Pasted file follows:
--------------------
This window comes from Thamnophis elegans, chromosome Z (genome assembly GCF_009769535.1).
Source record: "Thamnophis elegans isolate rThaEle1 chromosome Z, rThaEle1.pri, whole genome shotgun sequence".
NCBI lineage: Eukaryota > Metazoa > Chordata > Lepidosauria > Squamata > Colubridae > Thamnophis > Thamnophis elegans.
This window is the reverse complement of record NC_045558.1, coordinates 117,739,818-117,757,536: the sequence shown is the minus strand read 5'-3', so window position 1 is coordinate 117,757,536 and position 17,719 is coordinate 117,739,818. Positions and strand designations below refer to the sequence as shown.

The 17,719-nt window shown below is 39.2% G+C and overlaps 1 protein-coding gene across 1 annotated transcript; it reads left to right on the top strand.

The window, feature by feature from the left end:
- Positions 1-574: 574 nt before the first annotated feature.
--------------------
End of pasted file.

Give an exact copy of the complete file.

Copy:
This window comes from Thamnophis elegans, chromosome Z (genome assembly GCF_009769535.1).
Source record: "Thamnophis elegans isolate rThaEle1 chromosome Z, rThaEle1.pri, whole genome shotgun sequence".
NCBI lineage: Eukaryota > Metazoa > Chordata > Lepidosauria > Squamata > Colubridae > Thamnophis > Thamnophis elegans.
This window is the reverse complement of record NC_045558.1, coordinates 117,739,818-117,757,536: the sequence shown is the minus strand read 5'-3', so window position 1 is coordinate 117,757,536 and position 17,719 is coordinate 117,739,818. Positions and strand designations below refer to the sequence as shown.

The 17,719-nt window shown below is 39.2% G+C and overlaps 1 protein-coding gene across 1 annotated transcript; it reads left to right on the top strand.

The window, feature by feature from the left end:
- Positions 1-574: 574 nt before the first annotated feature.